Discover Now, What is the Union Flag? Part 4

The Union Flag

So we finally arrive at part 4, – in case you haven’t read part 1,2, or 3 yet – The Union Flag is the national flag of the United Kingdom. It got its name because it combines the crosses of the three countries united under one Sovereign – the kingdoms of England and Wales, of Scotland and of Ireland – although since 1921 only Northern Ireland has been part of the United Kingdom.

The flag of St Patrick

The last element to the Union Flag is the saltire of St Patrick, patron saint of Ireland, which is a diagonal red cross on a white ground.

This was combined with the previous Union Flag of St George and St Andrew, after the Act of Union of Ireland with England (and Wales) and Scotland on 1 January 1801, to create the Union Flag that has been flown ever since.

Who was St Patrick?

Like most of the patron saints St. Patrick wasn’t actually Irish! He was born in Britain, which was held under Roman rule, near the end of the fourth century. Despite knowing he wasn’t Irish, most of what is written about him is myth, legend, conjecture and up for debate! Some believe he many have been born in Brittany!

This far back in history many countries invaded each other and took people for slaves, at 16, Patrick was taken captive by a group of Irish raiders who attacked his family’s estate, transporting him to Ireland where he spent six years as a slave.

Religious beliefs

During his time in captivity, as a shepherd Patrick turned to religion; he claimed that God came to him in a dream and told him that a ship was waiting to take him away, Subsequent to this dream he escaped Ireland to be reunited with his family.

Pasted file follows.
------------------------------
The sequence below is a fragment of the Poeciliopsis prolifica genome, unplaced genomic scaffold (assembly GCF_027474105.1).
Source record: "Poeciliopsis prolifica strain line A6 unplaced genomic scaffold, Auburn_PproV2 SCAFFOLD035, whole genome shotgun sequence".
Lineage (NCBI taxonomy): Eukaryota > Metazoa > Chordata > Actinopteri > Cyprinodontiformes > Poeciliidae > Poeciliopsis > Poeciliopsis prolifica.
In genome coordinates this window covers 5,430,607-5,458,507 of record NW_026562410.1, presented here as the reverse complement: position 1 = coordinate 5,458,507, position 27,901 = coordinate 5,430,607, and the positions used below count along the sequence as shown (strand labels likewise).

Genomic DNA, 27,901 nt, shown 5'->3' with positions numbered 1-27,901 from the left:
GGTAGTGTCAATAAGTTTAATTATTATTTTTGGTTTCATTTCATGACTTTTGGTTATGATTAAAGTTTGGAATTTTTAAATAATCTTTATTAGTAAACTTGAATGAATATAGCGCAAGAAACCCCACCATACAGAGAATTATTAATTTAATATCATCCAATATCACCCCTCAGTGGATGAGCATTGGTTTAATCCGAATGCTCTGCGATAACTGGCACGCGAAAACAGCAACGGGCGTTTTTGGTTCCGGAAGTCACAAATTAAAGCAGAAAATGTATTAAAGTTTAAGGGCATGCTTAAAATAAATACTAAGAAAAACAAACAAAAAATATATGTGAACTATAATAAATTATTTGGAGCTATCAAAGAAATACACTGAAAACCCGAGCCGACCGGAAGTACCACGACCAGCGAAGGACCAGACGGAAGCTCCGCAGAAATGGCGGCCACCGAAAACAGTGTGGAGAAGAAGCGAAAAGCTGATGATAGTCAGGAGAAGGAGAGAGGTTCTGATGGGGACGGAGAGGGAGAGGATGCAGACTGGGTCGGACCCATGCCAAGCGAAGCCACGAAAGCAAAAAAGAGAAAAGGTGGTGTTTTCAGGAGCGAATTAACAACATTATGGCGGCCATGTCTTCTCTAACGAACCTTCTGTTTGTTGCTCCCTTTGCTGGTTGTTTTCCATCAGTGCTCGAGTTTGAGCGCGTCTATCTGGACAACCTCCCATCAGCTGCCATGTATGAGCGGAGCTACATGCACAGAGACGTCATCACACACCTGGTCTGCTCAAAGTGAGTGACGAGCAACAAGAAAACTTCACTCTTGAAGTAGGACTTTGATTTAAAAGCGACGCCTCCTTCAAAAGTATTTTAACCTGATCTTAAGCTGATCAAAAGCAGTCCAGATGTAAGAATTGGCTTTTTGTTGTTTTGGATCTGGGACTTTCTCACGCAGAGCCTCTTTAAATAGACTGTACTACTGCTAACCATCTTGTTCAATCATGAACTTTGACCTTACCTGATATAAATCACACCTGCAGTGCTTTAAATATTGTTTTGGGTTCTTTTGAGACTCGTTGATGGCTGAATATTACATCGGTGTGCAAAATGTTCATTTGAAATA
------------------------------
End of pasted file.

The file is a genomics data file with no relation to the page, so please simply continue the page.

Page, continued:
Patrick then had another vision of the Irish people calling for his return so he travelled to France where he trained in a monastery and dedicated his life to learning before returning to Ireland. to preach. Even this version is disputed!

In 2012, Dr. Roy Flechner, a research fellow at Cambridge University’s Department of Anglo-Saxon, Norse, and Celtic (ASNC), claimed that the traditional story of St Patrick was “likely to be fiction”.

Flechner’s study dismisses the story of enslavement and instead argues that Patrick fled Britain deliberately to avoid becoming a Roman tax collector.

“In the troubled era in which Patrick lived, which saw the demise and eventual collapse of Roman government in Britain in 410, discharging the obligations of a Decurion, especially tax collecting, would not only have been difficult but also very risky,”


Have you heard the story of St Patrick ridding Ireland of all the snakes? Chances are that there never were snakes in Ireland and tales are allegorical – meaning a story intended to communicate/explain an idea.

Snakes have been seen as symbols so the tale of Patrick ridding Ireland of all serpents is probably more to do with his Christian teachings and ridding the Irish of their sins. Other scholars thinks that the snakes may have symbolised Pagan deities that were deposed by the teachings of Christ.


No matter who he was or how you believe he became patron saint no-one can deny that St Patrick Day celebrations seem to be the largest celebrations of all the patron saints we have covered. This is primarily due to the mass emigration of the Irish people who took their culture and traditions, including Saint Patrick’s Day all over the globe.

Shamrocks adorn buildings, flags and bunting and many places turn green! According to yet another legend, Patrick used the three petals of the shamrock to demonstrate the Holy Trinity: Father, Son, and Holy Spirit.

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